However, this still leaves a slight mystery. In the 1960s, homosexuality was illegal in general and gay men were forced to cruise in places where (if I can phrase it like this) every man and boy in the world has to come sometime. Today, anyone wanting a swift male caress can book it online or go to a discreet resort. Yet people still persist in haunting the tearoom, where they risk arrest not for their sexuality but for "disorderly conduct." Why should this be?

In my youth, I was a friend of a man named Tom Driberg, a British politician who set the bar very high in these matters. In his memoir, Ruling Passions, he described his "chronic, lifelong, love-hate relationship with lavatories." He could talk by the hour about the variety and marvel of these "public conveniences," as Victorian euphemism had dubbed them. In Britain, they were called "cottages" in gay argot, instead of "tearooms," and an experienced "cottager" knew all the ins and outs, if you will pardon the expression. There was the commodious underground loo in Leicester Square that specialized in those whose passion was for members of the armed forces. There was the one at the Institute of Contemporary Arts, much favored by aesthetes, where on the very foot of the partition, above the 6-inch space, someone had scribbled "beware of limbo dancers." (The graffiti in cottages was all part of the fun: On the toilet wall at Paddington Station was written: "I am 9 inches long and two inches thick. Interested?" Underneath, in different handwriting: "Fascinated, dear, but how big is your dick?") On Clapham Common, the men's toilet had acquired such a lavish reputation for the variety of lurid actions performed within its precincts that, as I once heard it said: "If someone comes in there for a good honest shit, it's like a breath of fresh air."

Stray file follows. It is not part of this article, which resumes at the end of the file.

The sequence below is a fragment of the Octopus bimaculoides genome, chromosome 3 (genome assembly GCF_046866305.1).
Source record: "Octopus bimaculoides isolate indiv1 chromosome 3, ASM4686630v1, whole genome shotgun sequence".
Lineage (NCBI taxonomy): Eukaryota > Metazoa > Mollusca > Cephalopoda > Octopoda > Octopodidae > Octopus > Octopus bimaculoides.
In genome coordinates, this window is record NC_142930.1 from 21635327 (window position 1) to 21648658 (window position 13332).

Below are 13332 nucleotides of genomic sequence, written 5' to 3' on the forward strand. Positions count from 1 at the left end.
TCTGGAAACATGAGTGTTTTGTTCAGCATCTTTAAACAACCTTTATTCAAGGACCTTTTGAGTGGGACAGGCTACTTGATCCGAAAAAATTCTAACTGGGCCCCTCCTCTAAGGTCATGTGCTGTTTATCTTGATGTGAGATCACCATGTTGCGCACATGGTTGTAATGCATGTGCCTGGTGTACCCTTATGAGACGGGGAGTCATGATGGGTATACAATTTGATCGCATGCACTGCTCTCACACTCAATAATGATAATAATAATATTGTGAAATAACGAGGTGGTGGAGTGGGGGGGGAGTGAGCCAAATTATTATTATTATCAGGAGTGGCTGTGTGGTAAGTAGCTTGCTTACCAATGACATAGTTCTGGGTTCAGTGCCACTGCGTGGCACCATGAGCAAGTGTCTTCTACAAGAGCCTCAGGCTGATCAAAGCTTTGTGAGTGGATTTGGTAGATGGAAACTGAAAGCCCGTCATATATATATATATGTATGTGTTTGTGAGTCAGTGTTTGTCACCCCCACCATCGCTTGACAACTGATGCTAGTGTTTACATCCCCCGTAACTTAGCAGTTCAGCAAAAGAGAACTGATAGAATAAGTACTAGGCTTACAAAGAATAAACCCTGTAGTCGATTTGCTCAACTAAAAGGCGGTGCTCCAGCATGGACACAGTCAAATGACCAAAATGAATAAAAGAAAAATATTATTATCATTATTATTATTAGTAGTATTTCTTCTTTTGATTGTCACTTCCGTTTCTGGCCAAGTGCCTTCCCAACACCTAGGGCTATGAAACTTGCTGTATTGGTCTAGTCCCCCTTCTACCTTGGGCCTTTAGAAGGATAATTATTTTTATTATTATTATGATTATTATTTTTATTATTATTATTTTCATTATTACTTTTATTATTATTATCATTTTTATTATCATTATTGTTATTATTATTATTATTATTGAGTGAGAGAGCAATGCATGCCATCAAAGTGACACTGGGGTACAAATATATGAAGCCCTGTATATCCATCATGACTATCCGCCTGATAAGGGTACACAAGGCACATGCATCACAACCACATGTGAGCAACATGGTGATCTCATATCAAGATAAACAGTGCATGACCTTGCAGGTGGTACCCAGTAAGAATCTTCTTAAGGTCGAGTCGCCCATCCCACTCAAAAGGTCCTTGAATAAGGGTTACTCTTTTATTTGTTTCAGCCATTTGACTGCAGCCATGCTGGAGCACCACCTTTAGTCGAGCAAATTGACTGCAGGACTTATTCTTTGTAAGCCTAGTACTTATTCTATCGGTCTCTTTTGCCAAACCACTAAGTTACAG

Perhaps I digress. What Driberg told me was this. The thrills were twofold. First came the exhilaration of danger: the permanent risk of being caught and exposed. Second was the sense of superiority that a double life could give. What bliss it was to enter the House of Commons, bow to the speaker, and take your seat amid the trappings of lawmaking, having five minutes earlier fellated a guardsman (and on one unforgettable occasion, a policeman) in the crapper in St James' Park. Assuming the story about the men's room in Union Station to be true, Sen. Craig could have gone straight from that encounter to the Senate floor in about the same amount of time.